But sex work isn’t new to students – it’s always existed. Over the years escorting has been a popular choice for students as a way to make money on the side of their studies. And now OnlyFans is the third most common choice for student sex workers. Occasionally students will even drop out of uni to continue their careers on OnlyFans. However the pandemic has created a greater visibility for sex workers and their rights. Only a few weeks ago a number of medical students urged the British Medical Association to not penalise them for engaging in sex work to fund their education. And just this week one student at a Scottish university described a sexual assault she faced as a sex worker after taking up the role trying to make ends meet whilst studying. Alice told the Daily Record she signed up to an agency which said their clients liked students and at the start things “seemed good”. However Alice was sexually assault by one of the clients and then told by other female sex workers they had all experienced it and she was lucky, she said: “The other girls said I’d been lucky, it was only a matter of time, it happens to us all and we get over it.”
It is astonishing that in 2021 students are still having to beg their universities for protection. Despite being paid thousands every year by their students, many do little to protect or safeguard their students who engage in sex work. Many of whom are driven to sex work as a result of struggling with their finances so they can attend the university. A 2015 survey by Swansea University found 57 per cent of student sex workers joined the industry in order to fund their higher education and yet in those six years little has changed in universities’ attitudes or policies.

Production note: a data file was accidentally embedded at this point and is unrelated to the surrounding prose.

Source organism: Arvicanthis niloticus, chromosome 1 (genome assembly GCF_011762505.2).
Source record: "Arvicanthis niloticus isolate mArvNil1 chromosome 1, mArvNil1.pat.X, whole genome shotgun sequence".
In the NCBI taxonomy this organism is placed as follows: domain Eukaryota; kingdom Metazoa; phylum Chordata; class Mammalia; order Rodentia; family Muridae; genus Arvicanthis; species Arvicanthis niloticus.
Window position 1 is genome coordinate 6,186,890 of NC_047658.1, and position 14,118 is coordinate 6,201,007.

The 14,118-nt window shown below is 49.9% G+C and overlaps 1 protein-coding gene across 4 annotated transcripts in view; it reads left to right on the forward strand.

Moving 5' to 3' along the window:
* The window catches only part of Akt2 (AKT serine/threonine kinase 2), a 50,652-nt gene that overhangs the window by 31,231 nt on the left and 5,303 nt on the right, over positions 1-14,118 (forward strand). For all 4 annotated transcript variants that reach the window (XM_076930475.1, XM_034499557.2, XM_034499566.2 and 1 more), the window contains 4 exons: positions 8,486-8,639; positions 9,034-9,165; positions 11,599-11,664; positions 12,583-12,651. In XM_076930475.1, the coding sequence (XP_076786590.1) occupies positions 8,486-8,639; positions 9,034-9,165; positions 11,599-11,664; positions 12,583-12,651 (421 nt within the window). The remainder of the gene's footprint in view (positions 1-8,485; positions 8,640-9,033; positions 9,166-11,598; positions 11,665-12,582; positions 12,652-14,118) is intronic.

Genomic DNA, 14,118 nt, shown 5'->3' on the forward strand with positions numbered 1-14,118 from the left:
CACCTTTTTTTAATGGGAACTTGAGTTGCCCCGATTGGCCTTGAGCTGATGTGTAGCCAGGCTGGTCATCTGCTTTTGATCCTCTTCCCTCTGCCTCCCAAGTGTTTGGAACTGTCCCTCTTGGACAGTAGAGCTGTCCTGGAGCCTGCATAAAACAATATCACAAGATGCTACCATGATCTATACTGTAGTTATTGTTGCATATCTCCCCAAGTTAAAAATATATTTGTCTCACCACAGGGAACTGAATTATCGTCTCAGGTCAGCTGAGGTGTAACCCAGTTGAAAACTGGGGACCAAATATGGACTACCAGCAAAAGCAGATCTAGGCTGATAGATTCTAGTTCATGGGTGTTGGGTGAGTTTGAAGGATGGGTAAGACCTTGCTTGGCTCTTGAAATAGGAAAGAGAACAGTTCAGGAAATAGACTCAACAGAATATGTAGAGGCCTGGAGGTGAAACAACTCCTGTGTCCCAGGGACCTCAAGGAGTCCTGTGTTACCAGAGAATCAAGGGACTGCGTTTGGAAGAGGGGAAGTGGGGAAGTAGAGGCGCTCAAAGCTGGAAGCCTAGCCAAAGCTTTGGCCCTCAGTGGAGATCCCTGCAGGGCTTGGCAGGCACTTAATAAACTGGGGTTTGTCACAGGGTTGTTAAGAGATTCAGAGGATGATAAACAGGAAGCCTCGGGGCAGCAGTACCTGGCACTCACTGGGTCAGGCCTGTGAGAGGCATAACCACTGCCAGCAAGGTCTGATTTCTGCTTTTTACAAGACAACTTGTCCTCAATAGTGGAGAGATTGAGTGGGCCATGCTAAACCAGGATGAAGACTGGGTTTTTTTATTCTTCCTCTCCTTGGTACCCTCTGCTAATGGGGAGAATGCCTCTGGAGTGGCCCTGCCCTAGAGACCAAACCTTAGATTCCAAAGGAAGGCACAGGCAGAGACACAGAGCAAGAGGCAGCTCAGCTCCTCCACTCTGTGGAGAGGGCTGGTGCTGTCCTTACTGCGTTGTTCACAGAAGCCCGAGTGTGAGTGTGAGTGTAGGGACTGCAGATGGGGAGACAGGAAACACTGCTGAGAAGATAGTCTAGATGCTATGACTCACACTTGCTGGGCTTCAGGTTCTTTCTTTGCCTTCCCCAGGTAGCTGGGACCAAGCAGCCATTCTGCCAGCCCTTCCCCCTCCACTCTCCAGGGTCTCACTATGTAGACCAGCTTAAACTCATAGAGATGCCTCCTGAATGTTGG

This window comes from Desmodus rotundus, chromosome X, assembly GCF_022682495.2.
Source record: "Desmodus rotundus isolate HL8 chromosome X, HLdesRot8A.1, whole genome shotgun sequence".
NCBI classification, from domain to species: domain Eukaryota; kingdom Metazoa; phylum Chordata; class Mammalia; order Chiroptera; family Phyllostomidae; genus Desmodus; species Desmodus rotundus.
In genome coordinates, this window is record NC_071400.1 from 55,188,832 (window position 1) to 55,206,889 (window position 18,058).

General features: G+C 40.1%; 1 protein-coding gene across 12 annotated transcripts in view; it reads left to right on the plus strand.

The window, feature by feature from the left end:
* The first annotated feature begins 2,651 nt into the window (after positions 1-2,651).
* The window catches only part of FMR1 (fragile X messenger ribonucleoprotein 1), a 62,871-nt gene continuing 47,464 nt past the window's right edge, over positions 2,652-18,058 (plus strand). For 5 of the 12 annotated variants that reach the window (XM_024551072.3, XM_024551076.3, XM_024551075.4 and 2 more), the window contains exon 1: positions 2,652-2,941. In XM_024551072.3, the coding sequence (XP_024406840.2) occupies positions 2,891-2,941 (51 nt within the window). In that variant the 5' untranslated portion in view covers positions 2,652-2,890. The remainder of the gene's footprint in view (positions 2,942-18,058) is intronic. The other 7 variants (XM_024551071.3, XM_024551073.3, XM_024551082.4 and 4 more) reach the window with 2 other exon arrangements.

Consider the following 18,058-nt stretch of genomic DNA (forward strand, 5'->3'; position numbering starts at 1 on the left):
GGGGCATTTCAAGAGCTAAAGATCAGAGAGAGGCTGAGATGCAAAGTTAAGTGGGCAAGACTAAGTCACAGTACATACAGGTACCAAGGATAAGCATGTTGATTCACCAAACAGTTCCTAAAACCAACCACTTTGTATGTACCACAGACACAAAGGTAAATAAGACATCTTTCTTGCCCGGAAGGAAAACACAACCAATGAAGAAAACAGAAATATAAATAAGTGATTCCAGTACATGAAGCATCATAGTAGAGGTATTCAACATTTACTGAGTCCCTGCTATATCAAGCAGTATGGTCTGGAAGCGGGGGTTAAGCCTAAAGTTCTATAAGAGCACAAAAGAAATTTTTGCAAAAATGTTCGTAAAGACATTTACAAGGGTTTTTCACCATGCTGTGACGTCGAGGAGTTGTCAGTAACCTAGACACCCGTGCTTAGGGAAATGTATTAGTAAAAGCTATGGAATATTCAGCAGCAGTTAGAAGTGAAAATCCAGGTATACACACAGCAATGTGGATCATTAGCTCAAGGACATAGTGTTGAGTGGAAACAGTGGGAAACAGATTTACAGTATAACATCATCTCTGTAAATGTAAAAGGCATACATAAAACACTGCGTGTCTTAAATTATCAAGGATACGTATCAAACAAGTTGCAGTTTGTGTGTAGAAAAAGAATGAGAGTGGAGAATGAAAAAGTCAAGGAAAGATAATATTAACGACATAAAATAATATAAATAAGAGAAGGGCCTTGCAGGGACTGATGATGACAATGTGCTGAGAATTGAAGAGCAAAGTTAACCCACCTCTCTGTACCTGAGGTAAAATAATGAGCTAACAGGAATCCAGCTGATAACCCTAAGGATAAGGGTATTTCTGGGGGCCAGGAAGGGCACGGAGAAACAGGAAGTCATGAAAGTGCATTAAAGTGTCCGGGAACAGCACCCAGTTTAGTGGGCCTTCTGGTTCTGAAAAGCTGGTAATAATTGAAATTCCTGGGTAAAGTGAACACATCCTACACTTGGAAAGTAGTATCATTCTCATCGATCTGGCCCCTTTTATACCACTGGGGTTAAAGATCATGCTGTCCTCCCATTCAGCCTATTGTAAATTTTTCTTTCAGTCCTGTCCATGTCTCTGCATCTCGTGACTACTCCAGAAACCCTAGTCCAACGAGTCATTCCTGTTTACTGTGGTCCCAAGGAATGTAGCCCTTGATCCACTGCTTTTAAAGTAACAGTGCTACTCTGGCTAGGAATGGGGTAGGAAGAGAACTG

Last year the University of Leicester produced a landmark resource aimed to provide guidance to students engaging in sex work. The safety resources include details for university staff on how to talk with students who disclose information about their sex work and signposting of further sources of information. For students there is a guide on the legalities of sex work and tips for students to keep themselves safe if they are engaging in sex work.
When it was first released it was met with criticism and judgement from many mainstream news outlets and individuals for “promoting sex work”. Sex work will always happen, the difference for the students of Leicester is that they now know they are in a safe space and can reach out for someone to talk to if needed – a right the majority of student sex workers do not have.
A number of other universities across the UK have begun adopting policies. However they are currently in the minority, something Support For Student Sex Workers’ founder Jessica Hyer Griffin wants to change.